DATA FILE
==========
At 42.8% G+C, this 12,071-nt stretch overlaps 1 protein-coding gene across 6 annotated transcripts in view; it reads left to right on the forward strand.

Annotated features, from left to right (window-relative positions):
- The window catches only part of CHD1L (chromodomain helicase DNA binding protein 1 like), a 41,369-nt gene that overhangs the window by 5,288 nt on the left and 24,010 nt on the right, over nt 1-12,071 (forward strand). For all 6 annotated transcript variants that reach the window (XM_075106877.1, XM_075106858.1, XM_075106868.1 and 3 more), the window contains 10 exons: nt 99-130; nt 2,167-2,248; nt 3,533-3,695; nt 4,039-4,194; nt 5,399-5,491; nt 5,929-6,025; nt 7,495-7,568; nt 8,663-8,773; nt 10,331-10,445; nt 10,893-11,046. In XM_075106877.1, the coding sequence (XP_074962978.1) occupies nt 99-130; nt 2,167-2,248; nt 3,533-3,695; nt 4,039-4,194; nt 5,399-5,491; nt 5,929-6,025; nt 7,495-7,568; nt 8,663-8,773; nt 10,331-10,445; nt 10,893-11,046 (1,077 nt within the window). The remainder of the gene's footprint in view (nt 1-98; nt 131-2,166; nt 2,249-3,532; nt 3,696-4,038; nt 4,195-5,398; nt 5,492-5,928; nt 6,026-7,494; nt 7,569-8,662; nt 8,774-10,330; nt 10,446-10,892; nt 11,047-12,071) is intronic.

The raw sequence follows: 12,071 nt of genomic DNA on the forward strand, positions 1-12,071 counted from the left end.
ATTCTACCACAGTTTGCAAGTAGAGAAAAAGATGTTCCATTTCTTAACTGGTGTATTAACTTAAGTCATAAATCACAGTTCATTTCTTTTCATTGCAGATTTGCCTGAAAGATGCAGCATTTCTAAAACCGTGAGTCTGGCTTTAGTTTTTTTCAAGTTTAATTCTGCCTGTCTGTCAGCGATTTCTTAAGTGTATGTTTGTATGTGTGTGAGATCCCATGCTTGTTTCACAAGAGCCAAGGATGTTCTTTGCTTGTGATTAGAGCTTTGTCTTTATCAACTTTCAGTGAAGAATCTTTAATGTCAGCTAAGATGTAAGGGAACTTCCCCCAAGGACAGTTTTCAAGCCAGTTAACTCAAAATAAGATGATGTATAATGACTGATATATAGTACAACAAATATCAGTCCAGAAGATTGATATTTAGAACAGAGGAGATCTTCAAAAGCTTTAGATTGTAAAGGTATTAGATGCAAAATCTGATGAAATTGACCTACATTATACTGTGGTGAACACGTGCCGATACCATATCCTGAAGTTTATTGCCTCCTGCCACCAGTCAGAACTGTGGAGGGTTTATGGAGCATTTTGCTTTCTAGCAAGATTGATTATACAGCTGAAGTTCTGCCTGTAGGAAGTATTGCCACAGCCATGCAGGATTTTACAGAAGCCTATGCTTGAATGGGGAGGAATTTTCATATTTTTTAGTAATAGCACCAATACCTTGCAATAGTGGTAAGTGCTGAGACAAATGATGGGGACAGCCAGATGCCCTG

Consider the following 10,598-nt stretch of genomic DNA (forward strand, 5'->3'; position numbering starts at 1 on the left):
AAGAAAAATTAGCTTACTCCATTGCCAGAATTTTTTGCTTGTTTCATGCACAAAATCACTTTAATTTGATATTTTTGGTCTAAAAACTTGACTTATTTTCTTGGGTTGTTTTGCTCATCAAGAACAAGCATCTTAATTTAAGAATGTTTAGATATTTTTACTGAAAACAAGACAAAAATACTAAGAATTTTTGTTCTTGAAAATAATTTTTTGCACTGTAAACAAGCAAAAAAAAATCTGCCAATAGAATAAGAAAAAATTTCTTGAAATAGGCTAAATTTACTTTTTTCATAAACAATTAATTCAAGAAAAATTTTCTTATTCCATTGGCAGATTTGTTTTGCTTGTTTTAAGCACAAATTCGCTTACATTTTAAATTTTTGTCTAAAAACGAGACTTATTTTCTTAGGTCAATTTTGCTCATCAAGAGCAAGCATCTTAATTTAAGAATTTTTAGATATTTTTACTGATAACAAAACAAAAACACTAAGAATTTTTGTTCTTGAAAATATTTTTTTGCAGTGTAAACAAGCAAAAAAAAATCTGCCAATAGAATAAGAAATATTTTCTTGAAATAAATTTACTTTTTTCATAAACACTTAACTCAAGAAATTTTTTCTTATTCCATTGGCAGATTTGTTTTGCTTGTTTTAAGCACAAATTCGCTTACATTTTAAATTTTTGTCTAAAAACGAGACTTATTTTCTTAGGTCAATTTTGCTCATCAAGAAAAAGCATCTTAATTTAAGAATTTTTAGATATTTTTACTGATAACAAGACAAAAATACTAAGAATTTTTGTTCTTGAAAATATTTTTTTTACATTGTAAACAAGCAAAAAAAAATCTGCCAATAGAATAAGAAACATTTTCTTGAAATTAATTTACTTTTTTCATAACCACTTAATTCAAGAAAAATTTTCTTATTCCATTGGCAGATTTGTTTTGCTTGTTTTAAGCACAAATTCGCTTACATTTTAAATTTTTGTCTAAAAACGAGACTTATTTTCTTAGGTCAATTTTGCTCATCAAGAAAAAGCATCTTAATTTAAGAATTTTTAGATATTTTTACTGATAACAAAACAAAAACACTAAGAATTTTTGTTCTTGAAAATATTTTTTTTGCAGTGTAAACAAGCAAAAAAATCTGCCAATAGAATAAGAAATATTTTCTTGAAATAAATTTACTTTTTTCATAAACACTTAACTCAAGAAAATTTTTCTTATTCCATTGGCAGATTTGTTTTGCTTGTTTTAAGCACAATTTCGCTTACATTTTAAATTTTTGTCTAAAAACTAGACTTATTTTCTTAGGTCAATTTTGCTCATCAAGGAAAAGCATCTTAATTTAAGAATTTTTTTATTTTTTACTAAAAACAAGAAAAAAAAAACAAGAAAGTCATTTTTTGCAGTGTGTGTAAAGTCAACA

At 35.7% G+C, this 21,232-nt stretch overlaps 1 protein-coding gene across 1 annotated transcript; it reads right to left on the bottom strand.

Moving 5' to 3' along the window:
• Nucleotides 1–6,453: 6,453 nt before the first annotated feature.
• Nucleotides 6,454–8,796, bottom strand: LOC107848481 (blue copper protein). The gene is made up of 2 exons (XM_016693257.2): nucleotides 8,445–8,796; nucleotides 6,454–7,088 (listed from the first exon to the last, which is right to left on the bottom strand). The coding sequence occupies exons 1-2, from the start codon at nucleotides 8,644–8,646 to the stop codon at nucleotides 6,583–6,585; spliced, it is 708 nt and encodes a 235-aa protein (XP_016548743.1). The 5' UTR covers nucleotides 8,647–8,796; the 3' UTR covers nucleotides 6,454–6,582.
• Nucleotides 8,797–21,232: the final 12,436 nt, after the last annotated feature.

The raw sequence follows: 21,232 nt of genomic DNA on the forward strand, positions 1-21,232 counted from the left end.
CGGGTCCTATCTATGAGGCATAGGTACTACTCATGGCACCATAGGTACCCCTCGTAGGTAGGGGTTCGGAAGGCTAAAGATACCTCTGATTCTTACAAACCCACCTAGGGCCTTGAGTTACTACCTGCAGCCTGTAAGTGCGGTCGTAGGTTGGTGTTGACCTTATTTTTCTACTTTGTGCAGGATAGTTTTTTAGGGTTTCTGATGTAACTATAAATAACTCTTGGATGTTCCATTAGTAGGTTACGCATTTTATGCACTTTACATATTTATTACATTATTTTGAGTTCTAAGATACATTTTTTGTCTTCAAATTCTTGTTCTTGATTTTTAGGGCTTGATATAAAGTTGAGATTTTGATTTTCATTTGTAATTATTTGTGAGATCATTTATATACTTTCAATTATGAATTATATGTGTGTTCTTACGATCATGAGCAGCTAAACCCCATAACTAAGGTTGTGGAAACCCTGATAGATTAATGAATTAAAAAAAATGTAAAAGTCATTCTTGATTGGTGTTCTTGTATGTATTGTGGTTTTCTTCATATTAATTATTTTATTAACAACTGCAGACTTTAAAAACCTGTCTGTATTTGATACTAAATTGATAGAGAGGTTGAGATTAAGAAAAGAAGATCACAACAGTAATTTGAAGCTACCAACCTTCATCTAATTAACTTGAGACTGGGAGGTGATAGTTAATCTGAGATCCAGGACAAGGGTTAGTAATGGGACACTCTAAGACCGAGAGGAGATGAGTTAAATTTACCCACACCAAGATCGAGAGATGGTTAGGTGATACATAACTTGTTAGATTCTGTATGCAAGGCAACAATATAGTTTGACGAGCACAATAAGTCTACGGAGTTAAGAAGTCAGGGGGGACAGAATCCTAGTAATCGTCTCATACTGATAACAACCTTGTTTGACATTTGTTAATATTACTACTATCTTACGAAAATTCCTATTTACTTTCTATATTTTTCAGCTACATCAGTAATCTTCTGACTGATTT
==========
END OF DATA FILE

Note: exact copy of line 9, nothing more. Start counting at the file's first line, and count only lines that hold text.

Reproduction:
Moving 5' to 3' along the window: